Stella Jean (born 1979) is an emerging Haitian-Italian fashion designer and former model, whose cultural identity often provides inspiration for her eponymous label.
Jean was born and raised in Rome to a Haitian mother, Violette Jean, and an Italian father, Marcello Novarino. She studied political science at Sapienza University of Rome, before dropping out to model for Egon von Fürstenberg, fashion designer and ex-husband of Diane von Fürstenberg. It is here where she realized that she would rather make the clothes than wear them.
She began receiving attention at Italian Vogue’s “Who Is On Next” contest in 2011, when she won second place, after she twice failed to qualify. Jean was rewarded with €5,000, which gave her the chance to establish her label and produce her next collection, which she showed in Rome, with the help of a Milan-based showroom. ‘It was pretty tough at the beginning. I didn’t even know how to buy fabric, pay factories, how much fabric was needed, and so on. But I had constant support from Alta Roma and the editors at Italian Vogue.’
Jean has since garnered the support of industry heavyweights, such as Suzy Menkes , and most of all, Giorgio Armani , who personally selected her spring/summer 2014 collection to show at his 550- Teatro show space in Milan, as well as lending his communications team – the first time he has ever shared both with another designer.
Armani’s gesture proved to be a cornerstone moment in her career. The collection that Jean sent down the runway was full of bold colours and mismatched patterns in ladylike 1950s and 60s silhouettes. The models wore knotted fabric headbands and coloured flowers in their hair, shirts were knotted over colourful bras, waists were nipped in and the oversized accessories were as riotous as the clothes. Jean took her final bow wearing a T-shirt that read grazie mr armani. They had met two days previously at an event organised by Italian Vogue and Jean was so overwhelmed that she cried in front of him. ‘I felt so small talking to such a giant,’ she told me. During the show he wasn’t sitting in the front row, but appeared backstage to congratulate her. He had watched from behind the scenes and loved it.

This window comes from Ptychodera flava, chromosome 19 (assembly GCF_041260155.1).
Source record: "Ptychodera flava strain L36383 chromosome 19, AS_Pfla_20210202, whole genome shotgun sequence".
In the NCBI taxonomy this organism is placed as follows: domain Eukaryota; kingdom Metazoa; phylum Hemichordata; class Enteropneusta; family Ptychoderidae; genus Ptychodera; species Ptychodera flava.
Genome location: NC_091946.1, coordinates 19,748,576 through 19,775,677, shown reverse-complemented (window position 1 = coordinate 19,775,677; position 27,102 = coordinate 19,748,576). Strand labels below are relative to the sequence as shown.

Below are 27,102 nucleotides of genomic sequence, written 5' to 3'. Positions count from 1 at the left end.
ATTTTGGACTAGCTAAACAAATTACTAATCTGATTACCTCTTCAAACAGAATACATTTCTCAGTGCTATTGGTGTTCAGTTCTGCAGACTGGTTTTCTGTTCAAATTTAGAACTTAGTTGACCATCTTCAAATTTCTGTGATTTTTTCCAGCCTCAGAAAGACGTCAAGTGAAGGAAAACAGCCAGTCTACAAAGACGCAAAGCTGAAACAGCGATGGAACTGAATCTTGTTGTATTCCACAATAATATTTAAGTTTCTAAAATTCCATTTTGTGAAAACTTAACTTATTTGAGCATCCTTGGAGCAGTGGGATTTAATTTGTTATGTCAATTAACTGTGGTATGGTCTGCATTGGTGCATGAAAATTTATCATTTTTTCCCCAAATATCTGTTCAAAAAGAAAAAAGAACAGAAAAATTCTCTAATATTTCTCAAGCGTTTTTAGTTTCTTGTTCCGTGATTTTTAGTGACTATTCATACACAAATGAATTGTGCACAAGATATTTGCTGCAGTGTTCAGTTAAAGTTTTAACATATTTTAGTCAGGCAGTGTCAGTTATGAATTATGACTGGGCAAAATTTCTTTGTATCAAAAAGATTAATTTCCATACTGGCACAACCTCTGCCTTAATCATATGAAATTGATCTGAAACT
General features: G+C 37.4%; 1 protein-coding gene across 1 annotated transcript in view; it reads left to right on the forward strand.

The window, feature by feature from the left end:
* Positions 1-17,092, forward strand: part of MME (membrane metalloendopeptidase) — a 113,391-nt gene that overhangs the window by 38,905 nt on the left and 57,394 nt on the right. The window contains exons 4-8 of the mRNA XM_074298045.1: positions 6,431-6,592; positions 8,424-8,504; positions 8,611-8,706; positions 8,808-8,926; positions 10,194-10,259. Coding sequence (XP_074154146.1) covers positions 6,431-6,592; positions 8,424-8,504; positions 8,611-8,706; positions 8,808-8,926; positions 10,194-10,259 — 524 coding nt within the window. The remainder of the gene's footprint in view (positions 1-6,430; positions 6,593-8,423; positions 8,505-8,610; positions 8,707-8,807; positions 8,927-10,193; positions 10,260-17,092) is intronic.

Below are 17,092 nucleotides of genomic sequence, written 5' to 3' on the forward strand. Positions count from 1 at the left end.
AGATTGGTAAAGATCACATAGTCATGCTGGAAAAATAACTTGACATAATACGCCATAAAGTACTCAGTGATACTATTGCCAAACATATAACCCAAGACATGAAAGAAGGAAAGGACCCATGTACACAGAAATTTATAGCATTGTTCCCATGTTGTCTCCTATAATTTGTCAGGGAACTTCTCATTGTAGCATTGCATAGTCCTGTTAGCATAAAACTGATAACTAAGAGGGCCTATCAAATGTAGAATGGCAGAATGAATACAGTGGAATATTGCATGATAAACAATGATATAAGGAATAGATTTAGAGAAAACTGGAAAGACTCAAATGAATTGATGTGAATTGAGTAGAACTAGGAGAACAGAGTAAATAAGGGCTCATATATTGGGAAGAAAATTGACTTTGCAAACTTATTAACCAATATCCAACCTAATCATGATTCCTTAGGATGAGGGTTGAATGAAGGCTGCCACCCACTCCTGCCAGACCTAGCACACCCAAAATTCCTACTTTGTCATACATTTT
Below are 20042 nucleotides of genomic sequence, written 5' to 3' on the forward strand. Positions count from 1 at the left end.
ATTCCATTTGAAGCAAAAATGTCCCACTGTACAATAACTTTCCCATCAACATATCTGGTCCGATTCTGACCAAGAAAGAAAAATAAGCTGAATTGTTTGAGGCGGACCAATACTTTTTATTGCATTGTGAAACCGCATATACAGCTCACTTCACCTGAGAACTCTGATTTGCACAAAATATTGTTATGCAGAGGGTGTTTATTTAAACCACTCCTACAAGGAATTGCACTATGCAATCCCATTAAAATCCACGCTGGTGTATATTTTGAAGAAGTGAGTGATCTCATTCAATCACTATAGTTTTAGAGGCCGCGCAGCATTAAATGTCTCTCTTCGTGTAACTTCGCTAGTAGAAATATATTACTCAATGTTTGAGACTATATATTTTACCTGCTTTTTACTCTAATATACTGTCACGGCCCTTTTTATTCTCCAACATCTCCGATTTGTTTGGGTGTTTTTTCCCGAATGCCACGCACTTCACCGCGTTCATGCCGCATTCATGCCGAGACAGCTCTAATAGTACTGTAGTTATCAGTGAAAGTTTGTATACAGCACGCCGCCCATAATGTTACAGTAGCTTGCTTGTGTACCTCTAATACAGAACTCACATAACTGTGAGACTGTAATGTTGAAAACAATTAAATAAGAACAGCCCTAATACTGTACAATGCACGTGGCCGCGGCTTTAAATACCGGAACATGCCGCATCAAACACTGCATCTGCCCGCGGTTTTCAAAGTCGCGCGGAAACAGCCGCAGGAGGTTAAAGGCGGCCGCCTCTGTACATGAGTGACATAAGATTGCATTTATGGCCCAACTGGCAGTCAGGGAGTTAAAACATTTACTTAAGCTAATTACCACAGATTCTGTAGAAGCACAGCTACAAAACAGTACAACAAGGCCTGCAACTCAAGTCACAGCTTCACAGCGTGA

For her spring/summer 2014 collection, Jean travelled to Burkina Faso, west Africa, with the International Trade Centre’s Ethical Fashion Initiative, a United Nations project, to source local fabrics in underprivileged areas. She met artisan weavers and embroiderers and, overwhelmed by the wealth of talent, returned home brimming with hand-woven striped fabrics and ideas. In April 2014 she was selected by the Victoria and Albert Museum in London to exhibit several outfits in its Glamour of Italian Fashion 1945-2014 exhibition.
Jean’s heritage and family continue to inspire her. For womenswear she cites photographs of her mother and grandmother, hence the 1950s and 60s silhouettes of her clothes, with a cinched-in waist and exaggerated fullness at the hips. For her menswear line she draws on memories of her late father’s classic Italian style. She calls it a ‘wax and stripes philosophy’: the wax fabrics from her mother’s heritage combined with the stripes from her father’s shirts from Turin. She describes her own personal style as ‘mannish’. ‘I do wear feminine circle skirts on occasion, but I’m usually dressed like a man, often in men’s clothes. I was very close to my father so I wear some of his things. And I love Church’s shoes.’